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NASA okays commercial airlock for space station

Artist’s concept of the NanoRacks airlock attached to the space station’s Tranquility module. Credit: NanoRacks

A commercial airlock built in partnership by NanoRacks and Boeing will be connected to the International Space Station in 2019, the companies announced Monday, after the proposed project won approval from NASA managers.

NanoRacks plans to deploy small commercial satellites and CubeSats from the airlock, reducing the workload currently occupying time on the smaller equipment airlock inside the Japanese Kibo laboratory module. Only half of the Kibo airlock’s capacity is allocated to NASA and commercial clients — the rest goes to Japan.

“This partnership is an important step in the commercial transition we’ll see on the ISS in coming years,” said Mark Mulqueen, Boeing’s ISS program manager. “Utilizing a commercial airlock to keep up with the demand of deployment will significantly streamline our process.”

NanoRacks has arranged for the launch of more than 375 payloads to the space station since 2009, including more than 100 CubeSats released from a deployer mounted on the end of the Japanese robotic arm outside Kibo for commercial customers, universities and NASA.

Houston-based NanoRacks also has an external platform outside Kibo, where scientists can test sensors, electronics and other equipment in the harsh environment of space.

The commercial airlock will launch inside the unpressurized trunk of a SpaceX Dragon cargo craft, then attach to a port on the station’s Tranquility module with the Canadian-built robotic arm.

“We want to utilize the space station to expose the commercial sector to new and novel uses of space, ultimately creating a new economy in low-Earth orbit for scientific research, technology development and human and cargo transportation,” said Sam Scimemi, director of the ISS division at NASA Headquarters in Washington. “We hope this new airlock will allow a diverse community to experiment and develop opportunities in space for the commercial sector.”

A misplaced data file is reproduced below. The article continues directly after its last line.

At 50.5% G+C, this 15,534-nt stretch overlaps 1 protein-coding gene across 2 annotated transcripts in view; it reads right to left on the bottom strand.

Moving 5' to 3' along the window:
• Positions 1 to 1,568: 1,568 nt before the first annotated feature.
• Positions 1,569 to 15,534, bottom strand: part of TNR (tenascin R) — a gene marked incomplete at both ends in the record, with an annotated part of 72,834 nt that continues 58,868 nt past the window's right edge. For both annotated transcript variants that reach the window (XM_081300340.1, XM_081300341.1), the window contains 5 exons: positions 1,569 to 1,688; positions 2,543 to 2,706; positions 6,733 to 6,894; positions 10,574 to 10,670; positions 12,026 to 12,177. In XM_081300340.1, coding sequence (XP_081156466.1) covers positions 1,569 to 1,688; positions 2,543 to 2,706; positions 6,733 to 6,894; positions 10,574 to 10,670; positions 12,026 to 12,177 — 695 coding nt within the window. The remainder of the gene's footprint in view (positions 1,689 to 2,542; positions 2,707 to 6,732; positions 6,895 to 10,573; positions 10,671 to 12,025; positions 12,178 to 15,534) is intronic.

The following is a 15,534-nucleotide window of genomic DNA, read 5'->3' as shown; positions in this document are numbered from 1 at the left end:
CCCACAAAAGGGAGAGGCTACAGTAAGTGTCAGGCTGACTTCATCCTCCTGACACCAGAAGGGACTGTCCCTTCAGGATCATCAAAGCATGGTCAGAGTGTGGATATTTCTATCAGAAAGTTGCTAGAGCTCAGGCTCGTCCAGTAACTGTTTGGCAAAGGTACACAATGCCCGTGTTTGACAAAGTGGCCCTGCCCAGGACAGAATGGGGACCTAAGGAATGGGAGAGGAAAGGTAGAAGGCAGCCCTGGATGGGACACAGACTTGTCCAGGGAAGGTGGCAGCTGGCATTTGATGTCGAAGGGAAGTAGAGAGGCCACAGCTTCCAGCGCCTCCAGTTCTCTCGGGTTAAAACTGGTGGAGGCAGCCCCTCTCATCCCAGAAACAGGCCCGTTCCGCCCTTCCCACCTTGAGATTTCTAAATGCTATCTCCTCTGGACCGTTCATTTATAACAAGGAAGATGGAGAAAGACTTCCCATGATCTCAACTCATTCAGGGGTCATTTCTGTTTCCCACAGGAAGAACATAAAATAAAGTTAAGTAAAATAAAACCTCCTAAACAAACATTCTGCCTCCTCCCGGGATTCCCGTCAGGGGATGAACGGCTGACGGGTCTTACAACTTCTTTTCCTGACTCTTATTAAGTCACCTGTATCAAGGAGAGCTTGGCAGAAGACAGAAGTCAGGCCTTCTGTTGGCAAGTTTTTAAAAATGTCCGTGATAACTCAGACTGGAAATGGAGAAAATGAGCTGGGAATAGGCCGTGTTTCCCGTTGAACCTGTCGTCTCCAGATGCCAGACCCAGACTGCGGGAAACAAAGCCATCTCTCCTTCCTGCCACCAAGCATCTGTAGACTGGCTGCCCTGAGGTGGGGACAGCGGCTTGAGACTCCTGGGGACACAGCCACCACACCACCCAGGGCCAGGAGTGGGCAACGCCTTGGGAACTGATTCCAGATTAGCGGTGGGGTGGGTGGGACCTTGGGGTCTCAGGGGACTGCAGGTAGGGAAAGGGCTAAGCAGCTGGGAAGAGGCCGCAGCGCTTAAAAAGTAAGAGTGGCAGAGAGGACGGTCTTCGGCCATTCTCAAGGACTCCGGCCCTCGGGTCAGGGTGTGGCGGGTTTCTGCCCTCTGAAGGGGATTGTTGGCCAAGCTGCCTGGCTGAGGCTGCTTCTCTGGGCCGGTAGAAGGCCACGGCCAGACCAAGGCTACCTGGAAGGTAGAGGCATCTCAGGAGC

The new airlock will triple the number of small satellites that can be deployed in a single cycle, according to Boeing.

Artist’s concept of the NanoRacks airlock attached to the space station’s Tranquility module. Credit: NanoRacks

Astronauts inside the station can also assemble payloads from components delivered to the complex in bags, then put them through the NanoRacks airlock, which can handle larger packages than supported by the current Kibo passageway.

Boeing is providing the passive common berthing mechanism, a connecting ring to install the new port on the Tranquility module, plus unspecified engineering services required for developing and manufacturing of the airlock, according to NanoRacks.

“We are very pleased to have Boeing joining with us to develop the airlock module,” said Jeffrey Manber, CEO of NanoRacks. “This is a huge step for NASA and the U.S. space program, to leverage the commercial marketplace for low-Earth orbit, on Space Station and beyond, and NanoRacks is proud to be taking the lead in this prestigious venture.”

Boeing is also NASA’s lead contractor for the entire space station, providing engineering support for all of the lab’s U.S. modules.

NanoRacks said the airlock could be detached from the ISS and placed on another platform in orbit.

“The NanoRacks airlock module is the next logical step in the successful line of NanoRacks’ commercial payload facilities,” said Brock Howe, head of the airlock project at NanoRacks. “This airlock module will provide a broad range of capabilities to our payload customers and expand greatly on the commercial utilization of the station — and I look forward to leading the team at NanoRacks on this next venture.”

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Source: Space Flight

NASA okays commercial airlock for space station

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